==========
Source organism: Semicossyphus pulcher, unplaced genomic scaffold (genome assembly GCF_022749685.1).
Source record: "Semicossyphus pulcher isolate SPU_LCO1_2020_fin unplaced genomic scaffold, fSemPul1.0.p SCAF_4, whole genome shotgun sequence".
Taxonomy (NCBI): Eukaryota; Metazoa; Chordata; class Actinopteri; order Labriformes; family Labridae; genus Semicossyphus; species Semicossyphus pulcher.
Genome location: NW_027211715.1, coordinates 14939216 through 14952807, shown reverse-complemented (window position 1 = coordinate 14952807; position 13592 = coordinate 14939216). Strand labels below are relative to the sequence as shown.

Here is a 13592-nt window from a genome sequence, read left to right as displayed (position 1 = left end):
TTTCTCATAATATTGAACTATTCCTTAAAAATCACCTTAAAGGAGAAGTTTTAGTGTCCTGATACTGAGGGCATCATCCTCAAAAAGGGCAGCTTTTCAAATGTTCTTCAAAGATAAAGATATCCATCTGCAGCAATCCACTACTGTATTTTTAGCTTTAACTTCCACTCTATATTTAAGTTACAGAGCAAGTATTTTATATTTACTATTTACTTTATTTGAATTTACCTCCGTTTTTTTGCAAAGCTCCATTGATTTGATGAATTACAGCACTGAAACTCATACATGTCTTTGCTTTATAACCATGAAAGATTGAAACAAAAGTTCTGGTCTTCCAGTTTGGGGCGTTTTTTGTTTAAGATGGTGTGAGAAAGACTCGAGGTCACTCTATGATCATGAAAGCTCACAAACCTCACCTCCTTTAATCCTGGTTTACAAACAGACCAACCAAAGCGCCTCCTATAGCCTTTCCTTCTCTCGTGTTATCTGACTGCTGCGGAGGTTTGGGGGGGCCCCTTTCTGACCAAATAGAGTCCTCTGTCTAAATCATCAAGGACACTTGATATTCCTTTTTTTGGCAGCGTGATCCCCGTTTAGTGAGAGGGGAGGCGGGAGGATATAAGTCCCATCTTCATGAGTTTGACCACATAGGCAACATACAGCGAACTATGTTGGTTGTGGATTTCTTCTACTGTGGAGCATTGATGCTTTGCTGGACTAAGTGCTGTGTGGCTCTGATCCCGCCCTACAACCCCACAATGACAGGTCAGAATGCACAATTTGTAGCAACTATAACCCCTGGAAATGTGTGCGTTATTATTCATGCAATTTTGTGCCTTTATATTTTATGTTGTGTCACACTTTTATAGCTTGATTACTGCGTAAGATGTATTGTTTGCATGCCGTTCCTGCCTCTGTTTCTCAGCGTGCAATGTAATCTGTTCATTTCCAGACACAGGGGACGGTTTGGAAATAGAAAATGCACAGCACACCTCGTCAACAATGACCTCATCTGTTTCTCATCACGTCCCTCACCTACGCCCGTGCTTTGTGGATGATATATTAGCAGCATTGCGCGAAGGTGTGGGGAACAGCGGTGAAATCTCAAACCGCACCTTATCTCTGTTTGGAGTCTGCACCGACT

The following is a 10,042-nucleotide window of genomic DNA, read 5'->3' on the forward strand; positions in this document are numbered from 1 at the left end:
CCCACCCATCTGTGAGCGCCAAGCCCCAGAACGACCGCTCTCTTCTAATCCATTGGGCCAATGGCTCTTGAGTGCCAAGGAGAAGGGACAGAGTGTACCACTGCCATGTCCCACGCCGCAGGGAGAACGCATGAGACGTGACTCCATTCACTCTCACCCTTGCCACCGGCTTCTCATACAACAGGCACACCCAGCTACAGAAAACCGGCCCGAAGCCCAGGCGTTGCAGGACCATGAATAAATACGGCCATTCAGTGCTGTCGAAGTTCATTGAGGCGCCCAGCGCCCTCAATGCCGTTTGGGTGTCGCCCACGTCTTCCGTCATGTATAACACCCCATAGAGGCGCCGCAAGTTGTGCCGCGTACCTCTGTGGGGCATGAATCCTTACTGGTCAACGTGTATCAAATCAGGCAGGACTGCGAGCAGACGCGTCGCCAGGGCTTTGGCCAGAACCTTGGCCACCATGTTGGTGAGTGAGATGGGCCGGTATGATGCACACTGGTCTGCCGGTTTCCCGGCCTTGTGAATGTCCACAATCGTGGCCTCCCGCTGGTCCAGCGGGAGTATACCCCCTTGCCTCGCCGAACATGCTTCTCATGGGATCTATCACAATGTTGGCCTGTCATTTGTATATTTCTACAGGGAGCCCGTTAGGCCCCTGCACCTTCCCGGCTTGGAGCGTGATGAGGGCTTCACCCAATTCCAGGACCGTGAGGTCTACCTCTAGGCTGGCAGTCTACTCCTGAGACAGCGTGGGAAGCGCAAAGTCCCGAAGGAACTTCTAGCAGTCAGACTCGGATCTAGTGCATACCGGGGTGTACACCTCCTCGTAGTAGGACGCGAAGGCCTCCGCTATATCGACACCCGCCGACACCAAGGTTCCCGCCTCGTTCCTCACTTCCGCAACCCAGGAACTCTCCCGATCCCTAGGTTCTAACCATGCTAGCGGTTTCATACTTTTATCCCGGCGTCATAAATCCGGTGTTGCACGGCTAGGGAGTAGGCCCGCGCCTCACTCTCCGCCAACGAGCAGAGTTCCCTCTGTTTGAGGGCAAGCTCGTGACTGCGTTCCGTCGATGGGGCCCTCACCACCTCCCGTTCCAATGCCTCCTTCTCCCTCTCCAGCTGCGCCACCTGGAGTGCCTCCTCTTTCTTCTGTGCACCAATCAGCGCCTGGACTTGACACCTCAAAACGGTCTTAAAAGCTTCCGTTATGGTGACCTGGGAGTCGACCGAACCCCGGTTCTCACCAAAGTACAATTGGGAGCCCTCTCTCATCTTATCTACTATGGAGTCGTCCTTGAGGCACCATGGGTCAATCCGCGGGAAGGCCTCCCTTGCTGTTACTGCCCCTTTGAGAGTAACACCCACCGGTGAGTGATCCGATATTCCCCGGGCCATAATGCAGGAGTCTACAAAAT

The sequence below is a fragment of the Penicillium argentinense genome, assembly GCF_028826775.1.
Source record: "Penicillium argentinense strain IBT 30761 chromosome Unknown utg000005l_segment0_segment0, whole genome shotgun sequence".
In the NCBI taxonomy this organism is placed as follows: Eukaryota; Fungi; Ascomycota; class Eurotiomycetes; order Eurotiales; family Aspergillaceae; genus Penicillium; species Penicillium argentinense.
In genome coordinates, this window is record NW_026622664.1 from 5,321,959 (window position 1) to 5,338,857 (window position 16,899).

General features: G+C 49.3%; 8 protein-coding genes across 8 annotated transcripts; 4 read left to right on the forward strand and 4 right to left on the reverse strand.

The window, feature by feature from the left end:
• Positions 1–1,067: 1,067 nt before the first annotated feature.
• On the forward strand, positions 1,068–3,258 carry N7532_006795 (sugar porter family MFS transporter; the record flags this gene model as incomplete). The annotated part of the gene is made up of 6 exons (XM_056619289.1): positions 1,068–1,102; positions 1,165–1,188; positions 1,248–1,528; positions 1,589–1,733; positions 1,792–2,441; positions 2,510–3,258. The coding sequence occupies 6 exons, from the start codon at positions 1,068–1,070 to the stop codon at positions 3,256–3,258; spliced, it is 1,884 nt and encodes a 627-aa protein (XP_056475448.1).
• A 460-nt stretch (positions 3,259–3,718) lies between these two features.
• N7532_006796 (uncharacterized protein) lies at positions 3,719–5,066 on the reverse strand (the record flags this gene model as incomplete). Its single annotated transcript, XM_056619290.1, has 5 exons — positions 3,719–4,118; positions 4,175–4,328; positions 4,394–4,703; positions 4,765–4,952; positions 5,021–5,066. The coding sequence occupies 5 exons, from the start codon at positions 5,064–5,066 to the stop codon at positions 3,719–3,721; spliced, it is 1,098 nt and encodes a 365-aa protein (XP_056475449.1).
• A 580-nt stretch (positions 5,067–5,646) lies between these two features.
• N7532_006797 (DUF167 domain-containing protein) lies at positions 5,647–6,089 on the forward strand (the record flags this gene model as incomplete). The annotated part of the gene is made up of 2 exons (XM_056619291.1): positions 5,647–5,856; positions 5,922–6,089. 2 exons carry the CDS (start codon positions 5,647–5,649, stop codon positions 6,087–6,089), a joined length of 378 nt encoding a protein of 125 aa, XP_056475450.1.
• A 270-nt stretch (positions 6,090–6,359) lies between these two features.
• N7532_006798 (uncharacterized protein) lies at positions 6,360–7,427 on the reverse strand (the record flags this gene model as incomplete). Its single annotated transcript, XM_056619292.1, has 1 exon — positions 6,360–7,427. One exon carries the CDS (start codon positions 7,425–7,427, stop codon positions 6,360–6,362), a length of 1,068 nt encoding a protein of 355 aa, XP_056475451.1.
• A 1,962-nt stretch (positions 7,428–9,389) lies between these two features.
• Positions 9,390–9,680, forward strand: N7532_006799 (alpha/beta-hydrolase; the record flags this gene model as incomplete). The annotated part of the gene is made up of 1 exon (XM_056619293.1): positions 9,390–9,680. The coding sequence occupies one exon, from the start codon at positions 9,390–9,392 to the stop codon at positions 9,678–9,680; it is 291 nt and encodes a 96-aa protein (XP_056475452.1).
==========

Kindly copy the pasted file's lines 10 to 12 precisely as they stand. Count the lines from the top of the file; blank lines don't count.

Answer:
Source record: "Penicillium argentinense strain IBT 30761 chromosome Unknown utg000005l_segment0_segment0, whole genome shotgun sequence".
In the NCBI taxonomy this organism is placed as follows: Eukaryota; Fungi; Ascomycota; class Eurotiomycetes; order Eurotiales; family Aspergillaceae; genus Penicillium; species Penicillium argentinense.
In genome coordinates, this window is record NW_026622664.1 from 5,321,959 (window position 1) to 5,338,857 (window position 16,899).